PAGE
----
Monday March 25, 2019
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Tripura rapper likes songs on issues such as discrimination and racism

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Guwahati: Borkung Hrangkhawl, son of a politician who comes from northeastern state Tripura dislikes alcohol, women and parties when it comes to rapping instead he likes songs that highlight issues like discrimination and racism that is commonly faced by people of the region.

“Singing about clubs, alcohol and ladies are part of rapping, but they are not my taste. Rapping is a gift from god that I want to use in making a difference,” Borkung said here on the sidelines of the second edition of Rongali, Assam’s destination, culture and harmony festival.

The son of Bijoy Kumar Hrangkhawl, president of the Indigenous Nationalist Party of Tripura, finds the genre interesting as he believes “you can literally tell a story through a rap song”.

“Being from Tripura, I felt like I have lots of things to say. My father is a politician. I got inspired by him because he has been working for the welfare of tribal people in Tripura. So, I picked up rapping to tell the stories of my life, people in Tripura and others around it,” said Borkung.

“Tribal people’s rights in Tripura are being neglected for some reason, probably because of the population ratio… We are declining. Other people have come in and settled there. It’s not that I want to chase away others. We just want our rights as Tripuris. I don’t want to promote violence or anything against humanity. I want to promote equality and peace,” added the 29-year-old.

Talking about violence, the Delhi University alumnus, who began his musical voyage with the hip-hop band DropSquad over five years ago, once got stabbed while strolling in a park in the capital.

“I think it was 2006…I was poked in my chest with a small knife. They poked me three to four times, but it didn’t go in by god’s grace. I asked them why they tried to do it. They said it’s their job. I told them there is no use in doing all this. They thought I was from Nepal.

“Later, they apologised and got me a Bandaid. I could have died. I hope it doesn’t happen to anyone else. It was a bad experience,” he said.

Didn’t he feel like returning to his hometown after the incident or on reading about racist attacks on the northeast people in the capital?

“I felt like that at one point in time. But I thought why we should run away. We are Indians. I feel that there is a need to bridge the gap.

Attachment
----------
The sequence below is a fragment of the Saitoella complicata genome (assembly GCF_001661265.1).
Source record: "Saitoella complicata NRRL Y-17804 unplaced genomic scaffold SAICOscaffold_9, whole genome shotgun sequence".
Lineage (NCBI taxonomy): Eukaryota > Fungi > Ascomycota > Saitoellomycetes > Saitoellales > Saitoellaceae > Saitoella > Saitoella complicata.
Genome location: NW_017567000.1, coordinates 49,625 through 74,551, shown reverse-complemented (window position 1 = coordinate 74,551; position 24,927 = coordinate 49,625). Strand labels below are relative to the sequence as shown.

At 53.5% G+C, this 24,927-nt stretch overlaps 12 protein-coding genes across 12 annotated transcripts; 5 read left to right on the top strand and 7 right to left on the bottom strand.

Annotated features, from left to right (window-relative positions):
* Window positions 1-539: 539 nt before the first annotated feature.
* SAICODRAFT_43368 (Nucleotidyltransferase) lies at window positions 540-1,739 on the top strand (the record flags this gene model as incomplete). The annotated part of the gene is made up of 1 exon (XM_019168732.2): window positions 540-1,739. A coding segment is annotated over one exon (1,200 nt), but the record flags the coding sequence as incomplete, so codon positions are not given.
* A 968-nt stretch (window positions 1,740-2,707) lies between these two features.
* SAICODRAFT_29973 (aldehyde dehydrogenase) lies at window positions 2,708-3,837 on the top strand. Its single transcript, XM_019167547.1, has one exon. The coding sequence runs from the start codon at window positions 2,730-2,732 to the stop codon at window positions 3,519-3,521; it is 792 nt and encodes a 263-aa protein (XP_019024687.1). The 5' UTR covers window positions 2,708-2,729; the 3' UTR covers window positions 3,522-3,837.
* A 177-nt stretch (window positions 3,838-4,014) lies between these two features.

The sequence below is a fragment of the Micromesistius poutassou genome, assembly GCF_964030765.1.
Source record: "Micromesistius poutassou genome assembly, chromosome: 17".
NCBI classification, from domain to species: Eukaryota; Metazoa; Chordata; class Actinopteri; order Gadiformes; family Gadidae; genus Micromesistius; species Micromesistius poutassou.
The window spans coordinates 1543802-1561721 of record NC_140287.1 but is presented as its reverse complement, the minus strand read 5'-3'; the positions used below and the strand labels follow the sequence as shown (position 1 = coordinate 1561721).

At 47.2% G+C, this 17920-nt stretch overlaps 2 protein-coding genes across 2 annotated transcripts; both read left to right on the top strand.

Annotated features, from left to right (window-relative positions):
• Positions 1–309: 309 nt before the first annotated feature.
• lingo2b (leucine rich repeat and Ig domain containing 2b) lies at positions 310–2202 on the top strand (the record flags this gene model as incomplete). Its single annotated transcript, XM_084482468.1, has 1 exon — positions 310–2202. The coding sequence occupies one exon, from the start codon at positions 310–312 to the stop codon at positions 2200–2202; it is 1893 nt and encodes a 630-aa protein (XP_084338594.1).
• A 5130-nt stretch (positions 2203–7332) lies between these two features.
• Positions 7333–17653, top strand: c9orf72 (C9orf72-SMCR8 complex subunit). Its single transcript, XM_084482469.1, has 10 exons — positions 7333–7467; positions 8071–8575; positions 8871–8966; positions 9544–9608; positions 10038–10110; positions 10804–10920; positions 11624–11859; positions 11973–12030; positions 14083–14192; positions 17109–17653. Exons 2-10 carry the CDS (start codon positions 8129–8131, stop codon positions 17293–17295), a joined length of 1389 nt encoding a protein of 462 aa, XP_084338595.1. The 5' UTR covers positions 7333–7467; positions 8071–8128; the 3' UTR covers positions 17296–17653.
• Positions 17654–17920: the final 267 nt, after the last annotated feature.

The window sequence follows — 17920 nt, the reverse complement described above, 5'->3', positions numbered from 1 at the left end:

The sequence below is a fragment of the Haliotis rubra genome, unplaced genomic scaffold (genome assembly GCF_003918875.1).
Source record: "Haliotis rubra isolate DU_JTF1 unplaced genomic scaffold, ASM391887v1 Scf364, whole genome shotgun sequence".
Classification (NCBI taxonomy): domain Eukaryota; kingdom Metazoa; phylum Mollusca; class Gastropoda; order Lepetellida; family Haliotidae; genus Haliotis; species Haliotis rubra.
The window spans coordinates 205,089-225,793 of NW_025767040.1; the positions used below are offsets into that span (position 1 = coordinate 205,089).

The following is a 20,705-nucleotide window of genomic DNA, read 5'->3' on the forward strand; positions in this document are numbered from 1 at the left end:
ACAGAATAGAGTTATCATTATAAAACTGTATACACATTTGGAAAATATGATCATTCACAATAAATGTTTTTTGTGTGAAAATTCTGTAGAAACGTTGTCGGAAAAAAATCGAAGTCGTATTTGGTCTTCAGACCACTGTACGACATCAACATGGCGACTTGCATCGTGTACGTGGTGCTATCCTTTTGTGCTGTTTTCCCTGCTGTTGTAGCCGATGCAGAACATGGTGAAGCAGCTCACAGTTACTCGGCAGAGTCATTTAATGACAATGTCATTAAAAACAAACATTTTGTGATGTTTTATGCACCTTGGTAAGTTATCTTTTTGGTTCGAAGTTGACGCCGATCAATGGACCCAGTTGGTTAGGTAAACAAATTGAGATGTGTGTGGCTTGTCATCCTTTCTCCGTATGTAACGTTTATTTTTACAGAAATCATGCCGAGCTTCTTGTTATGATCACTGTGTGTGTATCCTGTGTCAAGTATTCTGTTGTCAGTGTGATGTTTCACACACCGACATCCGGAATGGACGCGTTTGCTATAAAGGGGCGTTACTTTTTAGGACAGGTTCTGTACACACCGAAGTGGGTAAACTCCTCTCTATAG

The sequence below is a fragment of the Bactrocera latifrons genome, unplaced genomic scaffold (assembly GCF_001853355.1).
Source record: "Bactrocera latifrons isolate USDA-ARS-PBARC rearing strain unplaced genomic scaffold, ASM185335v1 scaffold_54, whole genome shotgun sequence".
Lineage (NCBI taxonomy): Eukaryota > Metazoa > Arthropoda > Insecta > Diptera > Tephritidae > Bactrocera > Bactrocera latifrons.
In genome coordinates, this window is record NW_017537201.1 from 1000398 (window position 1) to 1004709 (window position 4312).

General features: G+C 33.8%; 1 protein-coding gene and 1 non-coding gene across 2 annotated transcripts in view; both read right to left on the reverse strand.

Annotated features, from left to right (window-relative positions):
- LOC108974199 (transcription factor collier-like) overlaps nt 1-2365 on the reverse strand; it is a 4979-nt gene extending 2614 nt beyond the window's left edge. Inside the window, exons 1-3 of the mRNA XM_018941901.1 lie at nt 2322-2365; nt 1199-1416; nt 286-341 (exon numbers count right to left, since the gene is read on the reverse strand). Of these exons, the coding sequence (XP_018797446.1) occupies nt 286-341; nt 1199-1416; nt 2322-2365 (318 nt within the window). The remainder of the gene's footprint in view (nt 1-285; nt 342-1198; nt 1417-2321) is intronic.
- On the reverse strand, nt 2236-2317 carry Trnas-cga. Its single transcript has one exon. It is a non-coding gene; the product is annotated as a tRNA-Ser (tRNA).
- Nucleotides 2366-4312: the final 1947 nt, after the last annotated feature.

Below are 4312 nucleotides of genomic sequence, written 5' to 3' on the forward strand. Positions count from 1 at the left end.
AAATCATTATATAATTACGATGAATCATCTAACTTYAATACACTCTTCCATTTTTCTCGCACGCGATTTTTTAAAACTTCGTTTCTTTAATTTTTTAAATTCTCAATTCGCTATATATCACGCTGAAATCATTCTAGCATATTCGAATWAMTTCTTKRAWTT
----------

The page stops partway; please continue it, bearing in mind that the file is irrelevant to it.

“Instead of always going to the usual vacation spots in India, they (people from other regions) can go to Guwahati, Tripura or Nagaland. The only thing is that they don’t understand our culture. That’s the only problem. Otherwise, they are also good human beings,” he said.

Borkung, who has delivered hits like “The roots (Chini Haa)”, “Never give up” and “The journey”, likes to rap in English as he thinks the language has a greater impact.

“I am more fluent in English. I thought it would be more impactful. Though I did sing ‘The journey’ in Hindi as well,” he said.

Is he open to Bollywood?

“If an opportunity comes, I will consider it… Not so commercial, though. I would like to work on films like ‘Barfi!’ as it’s different. I don’t watch movies for ‘masala’ sake,” said the rapper, who has performed in Chennai, Delhi, Mizoram, Shillong and more.

As of now, he is looking forward to being part of a documentary.

“We are doing a documentary with a few people from Mumbai. I can’t reveal much. They want to make a documentary on people who make protest songs. I am excited about it,” he said.(IANS)(Image-youtube)

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IPRS and Google Sign Music Licensing Deal For India

YouTube has a strong and pioneering role to play in encouraging creators and connecting them with markets and users

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A Google logo is displayed at the entrance to the internet based company's offices in Toronto. VOA

Mumbai-based Indian Performing Right Society Limited (IPRS) that represents composers, lyricists and music publishers on Tuesday granted a license to Google to utilise the group members work in India across Google-owned YouTube and related services.

“The IPRS-Google agreement is a historic milestone for Indian authors and music composers as well as music publishers. I congratulate and thank Google for backing Indian artistes, music publishers and the creative fraternity in such a strong way in India,” lyricist and scriptwriter Javed Akhtar, Chairman of IPRS, said in a statement.

YouTube has a strong and pioneering role to play in encouraging creators and connecting them with markets and users, Akhtar added.

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According to Christophe Muller, Global Head of Music Licensing, YouTube, this is yet another step in YouTube’s ongoing commitment to ensure that writers, composers and publishers continue to be paid fairly.

“We’re pleased to have reached this important agreement with IPRS that will bring more value to songwriters and artists, and deliver an incredible experience to music fans in India,” said Muller. (IANS)